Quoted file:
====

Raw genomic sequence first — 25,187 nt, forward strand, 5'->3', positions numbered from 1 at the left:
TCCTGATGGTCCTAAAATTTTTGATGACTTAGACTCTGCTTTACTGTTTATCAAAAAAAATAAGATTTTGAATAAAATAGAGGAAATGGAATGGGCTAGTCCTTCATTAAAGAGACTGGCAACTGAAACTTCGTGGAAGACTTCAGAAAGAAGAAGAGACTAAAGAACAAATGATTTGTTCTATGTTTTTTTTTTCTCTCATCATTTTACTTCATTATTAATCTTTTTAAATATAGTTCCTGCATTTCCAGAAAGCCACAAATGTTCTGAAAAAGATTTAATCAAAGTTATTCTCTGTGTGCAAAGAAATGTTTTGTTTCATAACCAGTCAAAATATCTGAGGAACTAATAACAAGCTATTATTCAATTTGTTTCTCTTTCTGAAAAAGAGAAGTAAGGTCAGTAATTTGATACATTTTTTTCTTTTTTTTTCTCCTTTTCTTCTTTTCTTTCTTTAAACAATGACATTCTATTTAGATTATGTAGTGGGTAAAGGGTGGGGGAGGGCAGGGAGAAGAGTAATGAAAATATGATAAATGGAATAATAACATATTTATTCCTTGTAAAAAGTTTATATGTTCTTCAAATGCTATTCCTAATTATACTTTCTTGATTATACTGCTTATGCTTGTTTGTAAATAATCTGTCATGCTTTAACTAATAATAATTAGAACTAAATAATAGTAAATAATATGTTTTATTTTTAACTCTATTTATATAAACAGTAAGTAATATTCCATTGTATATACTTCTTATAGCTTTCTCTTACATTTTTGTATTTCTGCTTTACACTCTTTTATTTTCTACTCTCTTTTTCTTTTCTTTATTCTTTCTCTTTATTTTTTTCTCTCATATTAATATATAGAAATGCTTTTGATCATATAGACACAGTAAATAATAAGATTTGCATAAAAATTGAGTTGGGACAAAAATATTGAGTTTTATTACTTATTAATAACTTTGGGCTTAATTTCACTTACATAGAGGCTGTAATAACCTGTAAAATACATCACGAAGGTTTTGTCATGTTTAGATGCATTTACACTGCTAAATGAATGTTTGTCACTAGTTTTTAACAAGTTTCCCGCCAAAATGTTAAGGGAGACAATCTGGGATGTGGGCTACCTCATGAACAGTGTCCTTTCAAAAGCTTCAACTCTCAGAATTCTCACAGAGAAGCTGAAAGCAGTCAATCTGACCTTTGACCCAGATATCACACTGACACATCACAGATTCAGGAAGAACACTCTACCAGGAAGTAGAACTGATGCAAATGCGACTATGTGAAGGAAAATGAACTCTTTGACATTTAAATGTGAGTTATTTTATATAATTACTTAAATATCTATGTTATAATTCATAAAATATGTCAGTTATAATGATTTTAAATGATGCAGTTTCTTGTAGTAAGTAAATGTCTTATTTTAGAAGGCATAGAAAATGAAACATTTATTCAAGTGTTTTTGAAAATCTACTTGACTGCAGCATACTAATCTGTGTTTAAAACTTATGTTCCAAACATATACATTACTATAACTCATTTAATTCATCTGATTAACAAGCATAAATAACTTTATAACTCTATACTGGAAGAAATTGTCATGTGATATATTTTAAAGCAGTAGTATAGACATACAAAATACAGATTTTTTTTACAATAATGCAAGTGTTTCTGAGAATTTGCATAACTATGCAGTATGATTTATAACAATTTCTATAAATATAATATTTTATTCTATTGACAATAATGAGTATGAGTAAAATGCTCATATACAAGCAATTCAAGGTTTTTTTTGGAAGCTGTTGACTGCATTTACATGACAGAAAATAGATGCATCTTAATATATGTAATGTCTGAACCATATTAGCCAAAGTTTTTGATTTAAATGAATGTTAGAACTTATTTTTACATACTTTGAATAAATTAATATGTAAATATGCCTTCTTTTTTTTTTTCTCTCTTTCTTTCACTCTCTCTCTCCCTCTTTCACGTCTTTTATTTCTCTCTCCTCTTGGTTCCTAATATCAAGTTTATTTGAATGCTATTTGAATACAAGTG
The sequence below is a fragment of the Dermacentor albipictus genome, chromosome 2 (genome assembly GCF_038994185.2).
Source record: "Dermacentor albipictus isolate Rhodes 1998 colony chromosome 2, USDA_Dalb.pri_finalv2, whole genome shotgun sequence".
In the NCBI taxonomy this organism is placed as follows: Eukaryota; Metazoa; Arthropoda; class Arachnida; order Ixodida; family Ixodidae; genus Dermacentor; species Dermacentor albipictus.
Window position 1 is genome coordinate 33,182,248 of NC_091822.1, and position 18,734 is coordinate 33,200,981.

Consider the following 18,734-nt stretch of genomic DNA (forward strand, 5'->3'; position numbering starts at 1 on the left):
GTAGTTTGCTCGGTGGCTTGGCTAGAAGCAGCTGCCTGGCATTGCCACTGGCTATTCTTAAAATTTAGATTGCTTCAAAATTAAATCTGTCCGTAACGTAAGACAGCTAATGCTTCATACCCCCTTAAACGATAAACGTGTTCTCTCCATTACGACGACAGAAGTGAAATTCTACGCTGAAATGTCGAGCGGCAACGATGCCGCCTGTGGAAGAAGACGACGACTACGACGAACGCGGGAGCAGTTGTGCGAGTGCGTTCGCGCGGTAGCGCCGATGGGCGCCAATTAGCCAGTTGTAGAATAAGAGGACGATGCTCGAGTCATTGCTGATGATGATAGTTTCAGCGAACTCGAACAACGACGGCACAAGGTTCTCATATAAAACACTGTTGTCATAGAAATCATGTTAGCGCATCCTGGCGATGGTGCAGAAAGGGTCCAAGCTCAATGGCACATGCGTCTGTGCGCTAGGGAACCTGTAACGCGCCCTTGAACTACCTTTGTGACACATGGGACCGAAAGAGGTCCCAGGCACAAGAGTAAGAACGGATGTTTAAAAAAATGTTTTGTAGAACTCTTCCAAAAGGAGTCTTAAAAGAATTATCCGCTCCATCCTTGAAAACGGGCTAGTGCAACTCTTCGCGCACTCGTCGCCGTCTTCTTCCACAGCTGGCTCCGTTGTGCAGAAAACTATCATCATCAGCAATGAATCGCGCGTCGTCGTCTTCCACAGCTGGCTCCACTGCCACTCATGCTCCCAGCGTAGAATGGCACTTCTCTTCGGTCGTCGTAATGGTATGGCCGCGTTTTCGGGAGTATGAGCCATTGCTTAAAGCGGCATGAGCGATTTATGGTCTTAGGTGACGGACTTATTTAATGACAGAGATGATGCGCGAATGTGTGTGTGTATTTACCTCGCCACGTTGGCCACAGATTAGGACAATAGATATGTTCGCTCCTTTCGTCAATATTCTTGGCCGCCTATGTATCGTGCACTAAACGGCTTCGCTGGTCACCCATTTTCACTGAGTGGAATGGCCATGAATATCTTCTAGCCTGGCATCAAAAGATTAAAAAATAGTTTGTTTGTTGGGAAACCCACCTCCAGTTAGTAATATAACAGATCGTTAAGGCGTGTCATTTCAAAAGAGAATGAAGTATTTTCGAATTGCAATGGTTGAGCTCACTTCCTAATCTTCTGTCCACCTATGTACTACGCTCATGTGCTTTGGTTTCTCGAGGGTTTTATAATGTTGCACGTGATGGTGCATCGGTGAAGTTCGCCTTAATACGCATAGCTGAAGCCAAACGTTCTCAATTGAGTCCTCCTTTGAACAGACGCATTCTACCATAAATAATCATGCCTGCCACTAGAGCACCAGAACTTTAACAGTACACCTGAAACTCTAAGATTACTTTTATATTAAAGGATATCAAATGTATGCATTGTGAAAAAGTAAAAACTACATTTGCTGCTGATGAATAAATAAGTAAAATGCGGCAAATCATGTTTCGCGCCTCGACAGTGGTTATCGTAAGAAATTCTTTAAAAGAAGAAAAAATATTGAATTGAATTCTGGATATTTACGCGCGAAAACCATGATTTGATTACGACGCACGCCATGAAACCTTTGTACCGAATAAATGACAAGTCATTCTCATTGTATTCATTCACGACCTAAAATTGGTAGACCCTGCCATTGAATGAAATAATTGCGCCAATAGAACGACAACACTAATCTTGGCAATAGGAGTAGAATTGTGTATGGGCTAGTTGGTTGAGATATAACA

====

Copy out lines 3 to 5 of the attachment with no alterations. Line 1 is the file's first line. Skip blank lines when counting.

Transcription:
The sequence below is a fragment of the Dermacentor albipictus genome, chromosome 2 (genome assembly GCF_038994185.2).
Source record: "Dermacentor albipictus isolate Rhodes 1998 colony chromosome 2, USDA_Dalb.pri_finalv2, whole genome shotgun sequence".
In the NCBI taxonomy this organism is placed as follows: Eukaryota; Metazoa; Arthropoda; class Arachnida; order Ixodida; family Ixodidae; genus Dermacentor; species Dermacentor albipictus.